The current absence of trained energy assessors is just one obstruction to wide-scale action to improve home energy efficiency. There are other practical roadblocks: scarcity of materials, of equipment and of a labour force sufficiently skilled to do installations. The social housing providers in our region, Grand Union and West Northamptonshire Partnership Homes, are receiving public funding that will help to develop a retrofit market capable of matching supply of resources to emerging demand, but that too will take a couple of years at the very least. Government energy-related go-stop-go-stop financial support policies have created a natural reluctance of middle-tier contractors to dive into retrofit. The region really does need those family-owned, reputation-aware, conscientious businesses that lie between the profit-maximising, publicly listed national building contractors and the single-skilled sole trading builder, electrician or plumber.

Meanwhile, those homeowners who do seek to reduce their greenhouse gas emissions, and aspire to save money heating their homes, are having to deal with well-meaning but sometimes inept contractors trading in imported equipment originally intended for use in climates quite different from the English South Midlands and generally untrained in accurately assessing what’s best for their clients.

There’s one further obstacle in the push to replace fossil-fuelled home heating. Ofgem estimates that a typical household uses 2,900 kWh of electricity and 12,000 kWh of gas every year. Even when a heat pump is four times as efficient as gas heating, switching to electric-only heating effectively doubles each household’s annual electricity use. That’s a doubling of demand on a grid that today struggles to satisfy peak wintertime demand and is structurally unable to take input from major new sources of renewable energy.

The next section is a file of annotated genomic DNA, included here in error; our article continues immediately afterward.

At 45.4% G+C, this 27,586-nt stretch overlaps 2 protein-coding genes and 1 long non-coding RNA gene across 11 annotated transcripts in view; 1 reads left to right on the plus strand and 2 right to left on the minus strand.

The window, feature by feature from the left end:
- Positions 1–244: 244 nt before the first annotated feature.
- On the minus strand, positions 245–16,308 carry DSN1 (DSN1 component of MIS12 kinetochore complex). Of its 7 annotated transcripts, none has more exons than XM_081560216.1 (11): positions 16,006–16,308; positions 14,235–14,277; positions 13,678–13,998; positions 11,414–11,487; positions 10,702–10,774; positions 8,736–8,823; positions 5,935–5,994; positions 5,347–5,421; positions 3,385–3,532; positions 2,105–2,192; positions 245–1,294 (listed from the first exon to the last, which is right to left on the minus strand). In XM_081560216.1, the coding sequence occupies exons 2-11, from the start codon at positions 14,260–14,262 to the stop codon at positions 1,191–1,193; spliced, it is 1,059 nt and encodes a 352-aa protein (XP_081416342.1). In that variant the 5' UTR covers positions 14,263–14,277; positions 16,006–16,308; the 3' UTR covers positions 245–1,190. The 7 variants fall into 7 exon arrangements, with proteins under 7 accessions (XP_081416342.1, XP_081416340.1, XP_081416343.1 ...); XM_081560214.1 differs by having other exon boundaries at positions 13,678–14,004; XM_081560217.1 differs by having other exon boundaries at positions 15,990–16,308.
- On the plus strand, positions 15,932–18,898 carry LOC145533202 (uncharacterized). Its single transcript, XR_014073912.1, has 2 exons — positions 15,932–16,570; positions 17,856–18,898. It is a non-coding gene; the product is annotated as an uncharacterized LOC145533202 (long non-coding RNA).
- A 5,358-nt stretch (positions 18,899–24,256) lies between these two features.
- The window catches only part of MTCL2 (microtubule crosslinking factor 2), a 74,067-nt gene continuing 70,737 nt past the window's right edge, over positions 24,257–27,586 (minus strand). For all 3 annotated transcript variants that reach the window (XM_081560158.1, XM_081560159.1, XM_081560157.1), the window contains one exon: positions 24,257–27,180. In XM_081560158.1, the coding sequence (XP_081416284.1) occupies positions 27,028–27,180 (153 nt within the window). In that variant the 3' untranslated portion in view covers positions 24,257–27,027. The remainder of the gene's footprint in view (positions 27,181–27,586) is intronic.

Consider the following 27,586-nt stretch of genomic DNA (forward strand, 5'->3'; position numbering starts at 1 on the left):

Where does that leave us today? If West Northamptonshire communities choose to came together, as streets and neighbourhoods elsewhere are doing, they could make a start by identifying homes ripe for improvement. They would then be in a position to benefit from economies of scale by, as it were, bulk-buying from a new breed of well-informed retrofit contractors able to supply, fit and maintain UK-specific systems and controls.

Which does leave a final and fundamental question, who will be paying for all this? One answer came from a speaker at a retrofit conference last summer, a leader of a local Integrated Healthcare Board (ICB), who explained that there could be a case for ICBs to raise a budget for spending on home improvement if it cut the costs of caring for patients whose poor health was linked to poor housing conditions.

There must be other equivalent opportunity costs, such as the National Grid complementing its essential infrastructure investment by allocating funds for delivering well thought through home energy efficiency measures that would reduce total demand on its electricity network.

Enlightened lenders offering mortgages for buying energy inefficient homes might add to their loan amount the full costs of bringing them up to the standard needed to maintain comfort during extended sub-zero winters or 40°C summers.

Of course all this requires joined-up thinking by all the relevant parties. Without taking thoroughly considered decisions, followed up by urgent action, there'll be no progress to report in 2025. Everything is hotting up and there's no time to lose.

Whatever the future holds CA-WN will continue to be a source of reliable fact-checked information and ever ready to support local communities in their drive to be more resilient to the worst effects of climate change.